The third generation Integra, now around 25 years old, has been modified, built, and rebuilt in every possible configuration. And whether the intentions revolve around competitive endeavors or lean more toward more utilitarian efforts, rest assured, the upgrades you have hiding up your sleeve have either been done before or at least attempted more than a few times. For better or worse, there are quite a few different approaches to take with Honda's sporty three-door coupe, and regardless of what side of taste and good sense you might currently reside, if you're not already wrenching on an actual ITR, there's a pretty good chance that parts of the iconic "R" will find some real estate in your build.
For some, starting with Honda's hottest version is the best approach, but for many of us, getting our hands on that coveted model can be daunting to the say the least. For a longtime Honda fanatic like Thakornchaiwut Pakeesuk, you either get the top model or you take inspiration from one and apply it to a lower model. Truth be told, picking up a DC2 Type R in Thailand doesn't come cheap. Sure, there are those that import them, but with a sky-high tax slapped on for good measure, most veer away from the idea entirely. For Pakeesuk, starting with a DC1 and emulating the ITR, all the while improving on areas like power, handling, and aesthetic, made much more sense.
The ode to all things R starts with a JDM front-end conversion joined by optional rear spats and an ITR wing. Adding a little spice to that rear addition is a carbon fiber gurney flap, while up front a Spoon Sports front lip plays off of Spoon side mirrors set against a unique green backdrop; a result of a complete color change.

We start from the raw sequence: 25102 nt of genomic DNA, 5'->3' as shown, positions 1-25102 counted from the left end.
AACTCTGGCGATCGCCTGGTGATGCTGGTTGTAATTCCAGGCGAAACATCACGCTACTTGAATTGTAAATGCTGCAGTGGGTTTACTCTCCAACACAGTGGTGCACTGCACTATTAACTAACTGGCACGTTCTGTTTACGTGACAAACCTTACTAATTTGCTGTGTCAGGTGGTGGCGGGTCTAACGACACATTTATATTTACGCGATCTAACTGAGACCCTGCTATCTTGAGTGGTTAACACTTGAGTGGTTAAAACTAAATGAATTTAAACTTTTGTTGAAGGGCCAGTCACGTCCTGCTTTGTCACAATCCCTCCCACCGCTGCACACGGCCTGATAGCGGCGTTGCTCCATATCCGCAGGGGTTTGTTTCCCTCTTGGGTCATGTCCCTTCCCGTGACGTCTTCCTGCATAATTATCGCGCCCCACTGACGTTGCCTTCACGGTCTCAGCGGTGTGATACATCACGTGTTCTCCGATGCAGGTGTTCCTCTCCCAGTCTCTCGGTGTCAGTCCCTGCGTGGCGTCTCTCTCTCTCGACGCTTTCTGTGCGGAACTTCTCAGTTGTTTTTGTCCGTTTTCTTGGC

Looking for some contrast, Pakeesuk opted for deep blue TE37s that don't stray far on the color wheel from the bright blue Endless calipers that occupy all four corners. The keen eye will also notice the jump from 4-lug to 5, a cut and paste from the car's ITR brethren.
Originally fitted with a B18C (similar to U.S. GS-R), Pakeesuk built and dropped in a B18C R engine complete with BC rods, Toda pistons, and ARP hardware. Up top, the valvetrain was strengthened with BC valves and Supertech retainers that back up the Toda C2 cams. Your eyes fight to see the coil-on-plug conversion but it's a losing battle as the Frontline Fab valvecover steals the show. Get beyond the nicely crafted hunk of billet and you'll notice a shaved and tucked bay that retains A/C (this is Thailand, after all) and sports a T1 cam trigger set up on the exhaust cam side right next to the Spark Racing header. The ITR power plant serves as the foundation, but much like the rest of Pakeesuk's Integra, it's been greatly improved upon.
If Pak wasn't able to incorporate any sort of ITR-ism inside the cabin, we'd call the car incomplete, but that's not the case. An OEM ITR dash and console with factory faux carbon bits, rear seats, and floor mats are all part of the package but in lieu of the original Recaros, this DC was fitted with Bride Venus bucket seats.
Eyes up and the Vertex deep-dish wheel is right in your face, but your eyes are then pulled to the left and fixated on a digital parade of Defi gauges that sit tightly in the crevice between dash and windscreen.
Without a sunroof, no side moldings, carefully placed Type R decals, and of course that sleek headlight treatment, one might automatically assume this owner is out to fool people. The truth is, Pakeesuk has taken inspiration from the highest form of Integra lineage and applied it to his personal car, but only after systematically reworking things in a manner to outperform the original. And when you get right down to it, isn't that what car building is all about?